Isla Cowan’s Come Back To Bed is an exploration of new beginnings. Clara and Ben have been sleeping together for three and a half weeks; today he wants to go out in the rain, but she wants to stay indoors, in bed, so they do. Beautifully set in Queens’ Fitzpatrick Hall, the pared back stage makes exquisite and unusual use of the space. We are sat amongst the rubble of potential, the white bed and the haphazard piles of books letting the audience in to a domestic intimacy.
Jessica Murdoch and Christian Hines’s portrayals of Clara and Ben respectively should be applauded over and over. Clara is written as a “horrible person”, cynical and distant, whilst Ben is “a needy little puppy”. Both actors take characters steeped in stereotype and add nuance, turning them into sympathetic, relatable people. Murdoch’s expressions flit between rage, aggression, and gentleness; Hines maintains a buoyancy in his movement and remains believably optimistic throughout.
Physical theatre is incorporated smoothly into the piece. Its standout moment is the dance scene where the two characters dance back to back on the bed, Ben gradually becoming more gregarious whilst Clara closes into herself and goes still, a perfect representation of what their relationship has been up to this point. Jonathan Ben-Shaul, movement director, wows with his choreography. Complemented by nostalgic music, it is incredibly effective. The Frantic Assembly-style repetitive movements serve to highlight the repetition of feeling, the mellowness of a day spent in bed. The actors push and pull each other in tandem with their mood.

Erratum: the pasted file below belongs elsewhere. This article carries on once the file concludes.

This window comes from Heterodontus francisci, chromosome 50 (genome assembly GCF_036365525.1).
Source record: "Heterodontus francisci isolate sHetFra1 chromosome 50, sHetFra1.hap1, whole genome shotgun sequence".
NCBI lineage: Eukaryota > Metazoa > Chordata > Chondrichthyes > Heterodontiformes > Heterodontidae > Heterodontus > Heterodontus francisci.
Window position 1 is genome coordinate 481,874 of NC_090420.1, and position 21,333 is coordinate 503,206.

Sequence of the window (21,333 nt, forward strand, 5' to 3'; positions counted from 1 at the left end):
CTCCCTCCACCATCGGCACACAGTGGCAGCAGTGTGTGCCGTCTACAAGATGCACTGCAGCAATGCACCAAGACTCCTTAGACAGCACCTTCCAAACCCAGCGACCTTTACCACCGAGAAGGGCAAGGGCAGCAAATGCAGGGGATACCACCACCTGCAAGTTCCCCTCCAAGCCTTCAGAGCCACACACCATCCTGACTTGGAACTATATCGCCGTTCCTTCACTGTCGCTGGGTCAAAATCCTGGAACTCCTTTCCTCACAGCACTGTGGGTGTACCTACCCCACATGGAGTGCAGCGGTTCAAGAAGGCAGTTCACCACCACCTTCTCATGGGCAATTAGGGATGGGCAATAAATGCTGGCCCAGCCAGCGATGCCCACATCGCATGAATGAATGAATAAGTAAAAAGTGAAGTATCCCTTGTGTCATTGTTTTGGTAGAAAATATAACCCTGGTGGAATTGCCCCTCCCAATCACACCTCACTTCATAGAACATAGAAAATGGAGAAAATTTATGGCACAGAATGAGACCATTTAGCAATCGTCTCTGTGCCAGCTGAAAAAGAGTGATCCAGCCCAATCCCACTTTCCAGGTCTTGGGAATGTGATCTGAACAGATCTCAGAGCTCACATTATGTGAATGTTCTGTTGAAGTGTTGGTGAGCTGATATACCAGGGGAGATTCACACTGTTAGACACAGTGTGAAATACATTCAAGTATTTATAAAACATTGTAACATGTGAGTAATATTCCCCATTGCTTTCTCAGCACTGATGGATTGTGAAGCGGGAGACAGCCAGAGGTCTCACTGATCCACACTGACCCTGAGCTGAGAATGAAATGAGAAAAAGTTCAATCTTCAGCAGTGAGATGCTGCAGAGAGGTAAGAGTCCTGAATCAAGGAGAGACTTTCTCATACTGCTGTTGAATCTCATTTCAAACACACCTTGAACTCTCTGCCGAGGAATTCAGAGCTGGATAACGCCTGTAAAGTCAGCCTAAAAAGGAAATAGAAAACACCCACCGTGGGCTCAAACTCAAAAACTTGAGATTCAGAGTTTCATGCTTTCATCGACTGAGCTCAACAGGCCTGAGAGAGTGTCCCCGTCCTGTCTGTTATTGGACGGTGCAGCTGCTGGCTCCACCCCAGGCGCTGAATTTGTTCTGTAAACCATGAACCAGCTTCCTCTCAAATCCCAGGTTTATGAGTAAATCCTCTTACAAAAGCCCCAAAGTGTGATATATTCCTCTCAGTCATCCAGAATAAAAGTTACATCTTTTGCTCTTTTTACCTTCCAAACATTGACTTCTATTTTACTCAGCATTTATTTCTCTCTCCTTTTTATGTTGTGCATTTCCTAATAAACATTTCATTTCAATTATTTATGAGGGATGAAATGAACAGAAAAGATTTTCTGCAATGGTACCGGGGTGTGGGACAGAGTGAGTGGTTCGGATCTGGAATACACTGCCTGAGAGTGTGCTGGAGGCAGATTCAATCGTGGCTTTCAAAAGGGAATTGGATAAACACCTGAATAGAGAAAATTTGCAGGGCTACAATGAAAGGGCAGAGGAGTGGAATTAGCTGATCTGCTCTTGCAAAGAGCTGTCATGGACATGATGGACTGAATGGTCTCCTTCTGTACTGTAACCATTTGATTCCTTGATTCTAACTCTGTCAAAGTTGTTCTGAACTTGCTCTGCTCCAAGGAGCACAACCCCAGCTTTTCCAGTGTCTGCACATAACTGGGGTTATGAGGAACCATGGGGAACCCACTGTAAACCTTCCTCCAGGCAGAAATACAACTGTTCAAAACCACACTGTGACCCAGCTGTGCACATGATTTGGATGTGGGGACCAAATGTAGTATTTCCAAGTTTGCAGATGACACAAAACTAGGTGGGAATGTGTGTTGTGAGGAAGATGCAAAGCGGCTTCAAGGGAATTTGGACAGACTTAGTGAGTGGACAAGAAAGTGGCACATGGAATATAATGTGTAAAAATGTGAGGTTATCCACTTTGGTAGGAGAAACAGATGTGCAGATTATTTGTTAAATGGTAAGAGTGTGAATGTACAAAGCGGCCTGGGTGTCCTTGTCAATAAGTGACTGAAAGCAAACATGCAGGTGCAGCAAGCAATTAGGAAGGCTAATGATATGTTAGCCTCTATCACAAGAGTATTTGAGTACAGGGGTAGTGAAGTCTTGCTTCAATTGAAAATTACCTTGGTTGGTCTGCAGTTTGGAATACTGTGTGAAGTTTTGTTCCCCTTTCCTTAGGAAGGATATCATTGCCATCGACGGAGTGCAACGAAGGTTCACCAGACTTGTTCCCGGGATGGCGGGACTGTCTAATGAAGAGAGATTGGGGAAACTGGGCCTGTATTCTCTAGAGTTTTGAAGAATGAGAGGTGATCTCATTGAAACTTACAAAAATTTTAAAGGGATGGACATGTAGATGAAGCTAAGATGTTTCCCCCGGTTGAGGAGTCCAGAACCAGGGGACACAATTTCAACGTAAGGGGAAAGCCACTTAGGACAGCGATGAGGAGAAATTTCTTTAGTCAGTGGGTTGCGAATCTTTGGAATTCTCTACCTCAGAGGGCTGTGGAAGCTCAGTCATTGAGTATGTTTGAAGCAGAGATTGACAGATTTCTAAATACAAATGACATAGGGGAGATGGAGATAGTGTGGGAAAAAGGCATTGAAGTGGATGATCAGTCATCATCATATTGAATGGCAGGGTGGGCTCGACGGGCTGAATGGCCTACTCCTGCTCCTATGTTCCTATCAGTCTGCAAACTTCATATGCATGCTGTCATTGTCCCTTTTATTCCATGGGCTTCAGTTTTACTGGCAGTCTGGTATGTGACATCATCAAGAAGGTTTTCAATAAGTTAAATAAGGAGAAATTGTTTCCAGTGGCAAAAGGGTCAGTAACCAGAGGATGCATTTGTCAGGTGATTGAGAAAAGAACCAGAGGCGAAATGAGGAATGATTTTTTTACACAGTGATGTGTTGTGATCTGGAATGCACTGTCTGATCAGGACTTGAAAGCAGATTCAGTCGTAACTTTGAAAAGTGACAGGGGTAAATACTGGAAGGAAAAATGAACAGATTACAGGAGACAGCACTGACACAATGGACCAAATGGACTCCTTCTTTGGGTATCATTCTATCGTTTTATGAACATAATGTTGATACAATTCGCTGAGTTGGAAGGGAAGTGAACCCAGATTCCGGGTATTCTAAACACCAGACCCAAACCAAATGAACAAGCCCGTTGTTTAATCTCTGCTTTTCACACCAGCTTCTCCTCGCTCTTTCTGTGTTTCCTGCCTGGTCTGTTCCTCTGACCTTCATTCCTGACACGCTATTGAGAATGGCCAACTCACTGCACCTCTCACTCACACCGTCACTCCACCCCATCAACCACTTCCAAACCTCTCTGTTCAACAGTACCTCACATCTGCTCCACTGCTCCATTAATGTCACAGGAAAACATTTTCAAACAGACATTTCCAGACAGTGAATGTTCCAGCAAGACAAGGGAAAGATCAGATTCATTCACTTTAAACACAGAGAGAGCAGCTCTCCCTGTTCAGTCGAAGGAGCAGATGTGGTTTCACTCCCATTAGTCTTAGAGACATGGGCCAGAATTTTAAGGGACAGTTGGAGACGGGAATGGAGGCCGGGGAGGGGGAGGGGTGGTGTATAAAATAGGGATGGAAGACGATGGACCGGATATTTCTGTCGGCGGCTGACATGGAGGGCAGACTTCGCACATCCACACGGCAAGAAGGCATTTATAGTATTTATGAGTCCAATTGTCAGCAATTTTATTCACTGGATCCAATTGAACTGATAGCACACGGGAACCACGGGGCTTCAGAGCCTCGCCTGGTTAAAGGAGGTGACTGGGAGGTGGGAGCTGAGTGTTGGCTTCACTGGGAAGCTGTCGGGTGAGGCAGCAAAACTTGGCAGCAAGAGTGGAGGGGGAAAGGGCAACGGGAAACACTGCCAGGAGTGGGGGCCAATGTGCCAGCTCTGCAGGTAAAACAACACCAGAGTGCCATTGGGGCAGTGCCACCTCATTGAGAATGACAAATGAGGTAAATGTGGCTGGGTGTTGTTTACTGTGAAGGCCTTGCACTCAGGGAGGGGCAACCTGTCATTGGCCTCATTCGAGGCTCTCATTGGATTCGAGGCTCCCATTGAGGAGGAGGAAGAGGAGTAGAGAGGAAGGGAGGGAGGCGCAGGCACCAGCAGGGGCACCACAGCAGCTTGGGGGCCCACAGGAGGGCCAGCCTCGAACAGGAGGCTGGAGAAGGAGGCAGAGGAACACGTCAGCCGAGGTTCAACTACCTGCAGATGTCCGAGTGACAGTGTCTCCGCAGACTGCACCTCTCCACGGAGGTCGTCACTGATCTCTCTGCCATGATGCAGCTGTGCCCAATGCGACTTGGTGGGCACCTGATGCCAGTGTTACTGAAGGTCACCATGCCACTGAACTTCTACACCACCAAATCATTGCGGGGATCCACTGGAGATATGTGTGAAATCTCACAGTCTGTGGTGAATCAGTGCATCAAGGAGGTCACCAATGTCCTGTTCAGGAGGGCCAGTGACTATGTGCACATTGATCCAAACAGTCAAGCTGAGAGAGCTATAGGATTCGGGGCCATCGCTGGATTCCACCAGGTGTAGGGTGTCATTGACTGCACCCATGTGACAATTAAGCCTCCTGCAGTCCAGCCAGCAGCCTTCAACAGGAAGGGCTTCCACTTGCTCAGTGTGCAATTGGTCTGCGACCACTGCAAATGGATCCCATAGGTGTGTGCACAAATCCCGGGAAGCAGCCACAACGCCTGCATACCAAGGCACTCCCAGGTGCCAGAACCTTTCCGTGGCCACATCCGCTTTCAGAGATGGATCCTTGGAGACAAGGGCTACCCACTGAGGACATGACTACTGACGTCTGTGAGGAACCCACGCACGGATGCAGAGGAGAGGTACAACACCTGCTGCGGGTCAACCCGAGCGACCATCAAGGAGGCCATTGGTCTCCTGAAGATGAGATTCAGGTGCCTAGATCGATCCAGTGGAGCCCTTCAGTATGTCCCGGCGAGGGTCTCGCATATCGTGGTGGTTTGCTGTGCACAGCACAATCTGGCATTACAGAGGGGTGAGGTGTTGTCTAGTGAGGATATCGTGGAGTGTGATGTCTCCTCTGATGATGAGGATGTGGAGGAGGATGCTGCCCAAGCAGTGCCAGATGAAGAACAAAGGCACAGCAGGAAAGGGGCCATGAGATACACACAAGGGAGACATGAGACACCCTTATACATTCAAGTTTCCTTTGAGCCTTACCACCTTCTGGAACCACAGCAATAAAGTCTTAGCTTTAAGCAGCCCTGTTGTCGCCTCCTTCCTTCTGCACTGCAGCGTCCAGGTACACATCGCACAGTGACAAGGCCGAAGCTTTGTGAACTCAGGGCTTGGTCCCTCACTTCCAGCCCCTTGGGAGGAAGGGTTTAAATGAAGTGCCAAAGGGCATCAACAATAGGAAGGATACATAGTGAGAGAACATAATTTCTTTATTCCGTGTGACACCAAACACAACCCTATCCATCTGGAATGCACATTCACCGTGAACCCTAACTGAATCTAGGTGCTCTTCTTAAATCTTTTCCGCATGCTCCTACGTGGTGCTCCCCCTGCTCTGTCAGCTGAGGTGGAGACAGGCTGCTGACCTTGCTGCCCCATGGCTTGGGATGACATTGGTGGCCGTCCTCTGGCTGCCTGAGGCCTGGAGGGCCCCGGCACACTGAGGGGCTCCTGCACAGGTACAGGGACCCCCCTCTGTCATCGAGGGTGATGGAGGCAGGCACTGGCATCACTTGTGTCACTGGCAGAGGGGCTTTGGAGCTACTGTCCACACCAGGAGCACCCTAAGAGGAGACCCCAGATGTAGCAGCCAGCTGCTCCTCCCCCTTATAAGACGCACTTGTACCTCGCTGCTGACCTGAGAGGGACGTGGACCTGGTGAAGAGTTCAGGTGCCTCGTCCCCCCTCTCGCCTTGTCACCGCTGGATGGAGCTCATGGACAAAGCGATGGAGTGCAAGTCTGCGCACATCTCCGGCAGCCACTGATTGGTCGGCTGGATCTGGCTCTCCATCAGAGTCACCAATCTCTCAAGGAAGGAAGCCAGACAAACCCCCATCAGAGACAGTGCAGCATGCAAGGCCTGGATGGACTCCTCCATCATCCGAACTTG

Cowan’s dialogue is pertinent, funny, and poignant. However, the writing is peppered with an overuse of metaphors and similes, often about how Clara’s mind is like the sea, and although some of this over the top poeticism works, a lot of it serves to detract from the otherwise beautiful naturalism of the piece, and instead pins it in cliché. The initial jolts in the plot succeed in picking out the various elements of love that Cowan wants us to think about, but the play is eventually let down by its own excess of dramaticism. The shift in power between the characters is heavy-handed, and by the end the plot begins to lose sight of the heartbreaking, mundane, rainy day it portrays.
At its core, the play strives to be an honest exploration of the messiness of the potential of love. It succeeds in its production, in its tone, and in its aesthetic. It captures the essence of a feeling exceptionally well. For the audience, it hurts to watch what feels like destruction coming together. The two characters, on stage throughout the whole hour, are confined to their need to be in each others’ presence. And we are reminded, “we all think we’re in love at the beginning, don’t we?”.